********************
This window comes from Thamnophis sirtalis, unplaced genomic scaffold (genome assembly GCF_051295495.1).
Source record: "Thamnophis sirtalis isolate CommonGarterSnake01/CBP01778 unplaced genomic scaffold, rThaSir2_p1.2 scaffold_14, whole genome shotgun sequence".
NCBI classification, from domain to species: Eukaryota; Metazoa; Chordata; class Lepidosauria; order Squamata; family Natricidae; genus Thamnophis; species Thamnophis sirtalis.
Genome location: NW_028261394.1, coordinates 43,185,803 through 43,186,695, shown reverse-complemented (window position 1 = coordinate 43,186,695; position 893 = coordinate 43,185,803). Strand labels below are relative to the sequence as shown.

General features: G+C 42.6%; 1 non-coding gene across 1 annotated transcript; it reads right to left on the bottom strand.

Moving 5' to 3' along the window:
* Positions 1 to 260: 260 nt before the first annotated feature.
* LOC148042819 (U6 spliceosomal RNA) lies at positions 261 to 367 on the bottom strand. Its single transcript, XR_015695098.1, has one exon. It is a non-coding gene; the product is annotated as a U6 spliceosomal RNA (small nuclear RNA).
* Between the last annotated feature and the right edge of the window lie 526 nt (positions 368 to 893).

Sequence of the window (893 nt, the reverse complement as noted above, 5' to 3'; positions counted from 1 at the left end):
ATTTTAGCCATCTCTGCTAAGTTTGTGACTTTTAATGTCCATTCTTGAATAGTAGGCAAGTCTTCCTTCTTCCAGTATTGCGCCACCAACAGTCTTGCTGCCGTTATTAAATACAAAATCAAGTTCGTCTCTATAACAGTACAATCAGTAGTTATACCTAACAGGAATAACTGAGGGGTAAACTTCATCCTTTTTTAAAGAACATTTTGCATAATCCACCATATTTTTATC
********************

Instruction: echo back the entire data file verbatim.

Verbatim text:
This window comes from Thamnophis sirtalis, unplaced genomic scaffold (genome assembly GCF_051295495.1).
Source record: "Thamnophis sirtalis isolate CommonGarterSnake01/CBP01778 unplaced genomic scaffold, rThaSir2_p1.2 scaffold_14, whole genome shotgun sequence".
NCBI classification, from domain to species: Eukaryota; Metazoa; Chordata; class Lepidosauria; order Squamata; family Natricidae; genus Thamnophis; species Thamnophis sirtalis.
Genome location: NW_028261394.1, coordinates 43,185,803 through 43,186,695, shown reverse-complemented (window position 1 = coordinate 43,186,695; position 893 = coordinate 43,185,803). Strand labels below are relative to the sequence as shown.

General features: G+C 42.6%; 1 non-coding gene across 1 annotated transcript; it reads right to left on the bottom strand.

Moving 5' to 3' along the window:
* Positions 1 to 260: 260 nt before the first annotated feature.
* LOC148042819 (U6 spliceosomal RNA) lies at positions 261 to 367 on the bottom strand. Its single transcript, XR_015695098.1, has one exon. It is a non-coding gene; the product is annotated as a U6 spliceosomal RNA (small nuclear RNA).
* Between the last annotated feature and the right edge of the window lie 526 nt (positions 368 to 893).

Sequence of the window (893 nt, the reverse complement as noted above, 5' to 3'; positions counted from 1 at the left end):
ATTTTAGCCATCTCTGCTAAGTTTGTGACTTTTAATGTCCATTCTTGAATAGTAGGCAAGTCTTCCTTCTTCCAGTATTGCGCCACCAACAGTCTTGCTGCCGTTATTAAATACAAAATCAAGTTCGTCTCTATAACAGTACAATCAGTAGTTATACCTAACAGGAATAACTGAGGGGTAAACTTCATCCTTTTTTAAAGAACATTTTGCATAATCCACCATATTTTTATC